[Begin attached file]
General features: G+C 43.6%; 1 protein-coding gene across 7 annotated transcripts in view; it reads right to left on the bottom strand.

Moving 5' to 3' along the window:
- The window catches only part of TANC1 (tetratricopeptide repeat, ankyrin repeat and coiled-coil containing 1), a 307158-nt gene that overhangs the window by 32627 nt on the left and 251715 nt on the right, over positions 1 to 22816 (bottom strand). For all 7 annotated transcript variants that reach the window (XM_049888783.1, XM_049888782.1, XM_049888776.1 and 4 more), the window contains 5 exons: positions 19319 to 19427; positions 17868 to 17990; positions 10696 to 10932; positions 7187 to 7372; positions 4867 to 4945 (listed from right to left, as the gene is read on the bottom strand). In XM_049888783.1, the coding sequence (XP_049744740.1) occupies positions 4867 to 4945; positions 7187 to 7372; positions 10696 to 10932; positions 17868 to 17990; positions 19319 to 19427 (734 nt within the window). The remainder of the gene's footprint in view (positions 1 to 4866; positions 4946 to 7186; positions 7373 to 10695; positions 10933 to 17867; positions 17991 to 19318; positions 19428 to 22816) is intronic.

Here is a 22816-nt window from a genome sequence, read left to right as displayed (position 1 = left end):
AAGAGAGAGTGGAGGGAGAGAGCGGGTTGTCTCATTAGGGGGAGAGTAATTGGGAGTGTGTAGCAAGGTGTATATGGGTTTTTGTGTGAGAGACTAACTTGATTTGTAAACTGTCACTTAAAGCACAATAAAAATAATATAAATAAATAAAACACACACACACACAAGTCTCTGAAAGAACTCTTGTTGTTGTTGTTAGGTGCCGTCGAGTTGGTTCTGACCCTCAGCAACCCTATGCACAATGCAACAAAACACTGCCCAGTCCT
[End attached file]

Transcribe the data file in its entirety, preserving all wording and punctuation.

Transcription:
General features: G+C 43.6%; 1 protein-coding gene across 7 annotated transcripts in view; it reads right to left on the bottom strand.

Moving 5' to 3' along the window:
- The window catches only part of TANC1 (tetratricopeptide repeat, ankyrin repeat and coiled-coil containing 1), a 307158-nt gene that overhangs the window by 32627 nt on the left and 251715 nt on the right, over positions 1 to 22816 (bottom strand). For all 7 annotated transcript variants that reach the window (XM_049888783.1, XM_049888782.1, XM_049888776.1 and 4 more), the window contains 5 exons: positions 19319 to 19427; positions 17868 to 17990; positions 10696 to 10932; positions 7187 to 7372; positions 4867 to 4945 (listed from right to left, as the gene is read on the bottom strand). In XM_049888783.1, the coding sequence (XP_049744740.1) occupies positions 4867 to 4945; positions 7187 to 7372; positions 10696 to 10932; positions 17868 to 17990; positions 19319 to 19427 (734 nt within the window). The remainder of the gene's footprint in view (positions 1 to 4866; positions 4946 to 7186; positions 7373 to 10695; positions 10933 to 17867; positions 17991 to 19318; positions 19428 to 22816) is intronic.

Here is a 22816-nt window from a genome sequence, read left to right as displayed (position 1 = left end):
AAGAGAGAGTGGAGGGAGAGAGCGGGTTGTCTCATTAGGGGGAGAGTAATTGGGAGTGTGTAGCAAGGTGTATATGGGTTTTTGTGTGAGAGACTAACTTGATTTGTAAACTGTCACTTAAAGCACAATAAAAATAATATAAATAAATAAAACACACACACACACAAGTCTCTGAAAGAACTCTTGTTGTTGTTGTTAGGTGCCGTCGAGTTGGTTCTGACCCTCAGCAACCCTATGCACAATGCAACAAAACACTGCCCAGTCCT